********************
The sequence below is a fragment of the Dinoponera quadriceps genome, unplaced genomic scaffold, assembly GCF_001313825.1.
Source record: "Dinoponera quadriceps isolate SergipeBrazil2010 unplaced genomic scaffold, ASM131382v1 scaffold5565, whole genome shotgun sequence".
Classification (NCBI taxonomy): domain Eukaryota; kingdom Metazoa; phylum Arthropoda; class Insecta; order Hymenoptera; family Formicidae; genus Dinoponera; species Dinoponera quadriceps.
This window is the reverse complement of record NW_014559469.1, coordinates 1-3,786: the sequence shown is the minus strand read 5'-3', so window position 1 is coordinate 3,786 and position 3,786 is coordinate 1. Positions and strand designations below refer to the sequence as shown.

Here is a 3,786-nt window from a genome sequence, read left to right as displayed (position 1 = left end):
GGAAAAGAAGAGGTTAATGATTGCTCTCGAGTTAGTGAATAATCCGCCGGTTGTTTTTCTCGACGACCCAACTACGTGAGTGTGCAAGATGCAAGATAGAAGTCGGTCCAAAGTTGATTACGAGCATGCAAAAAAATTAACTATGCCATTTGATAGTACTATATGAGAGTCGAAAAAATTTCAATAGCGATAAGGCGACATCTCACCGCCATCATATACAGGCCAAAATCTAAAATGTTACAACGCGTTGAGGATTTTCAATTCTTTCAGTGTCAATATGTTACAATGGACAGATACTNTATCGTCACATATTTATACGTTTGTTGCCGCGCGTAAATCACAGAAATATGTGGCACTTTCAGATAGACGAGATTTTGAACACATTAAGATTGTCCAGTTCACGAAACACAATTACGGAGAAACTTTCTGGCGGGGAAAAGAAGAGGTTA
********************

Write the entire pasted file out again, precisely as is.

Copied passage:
The sequence below is a fragment of the Dinoponera quadriceps genome, unplaced genomic scaffold, assembly GCF_001313825.1.
Source record: "Dinoponera quadriceps isolate SergipeBrazil2010 unplaced genomic scaffold, ASM131382v1 scaffold5565, whole genome shotgun sequence".
Classification (NCBI taxonomy): domain Eukaryota; kingdom Metazoa; phylum Arthropoda; class Insecta; order Hymenoptera; family Formicidae; genus Dinoponera; species Dinoponera quadriceps.
This window is the reverse complement of record NW_014559469.1, coordinates 1-3,786: the sequence shown is the minus strand read 5'-3', so window position 1 is coordinate 3,786 and position 3,786 is coordinate 1. Positions and strand designations below refer to the sequence as shown.

Here is a 3,786-nt window from a genome sequence, read left to right as displayed (position 1 = left end):
GGAAAAGAAGAGGTTAATGATTGCTCTCGAGTTAGTGAATAATCCGCCGGTTGTTTTTCTCGACGACCCAACTACGTGAGTGTGCAAGATGCAAGATAGAAGTCGGTCCAAAGTTGATTACGAGCATGCAAAAAAATTAACTATGCCATTTGATAGTACTATATGAGAGTCGAAAAAATTTCAATAGCGATAAGGCGACATCTCACCGCCATCATATACAGGCCAAAATCTAAAATGTTACAACGCGTTGAGGATTTTCAATTCTTTCAGTGTCAATATGTTACAATGGACAGATACTNTATCGTCACATATTTATACGTTTGTTGCCGCGCGTAAATCACAGAAATATGTGGCACTTTCAGATAGACGAGATTTTGAACACATTAAGATTGTCCAGTTCACGAAACACAATTACGGAGAAACTTTCTGGCGGGGAAAAGAAGAGGTTA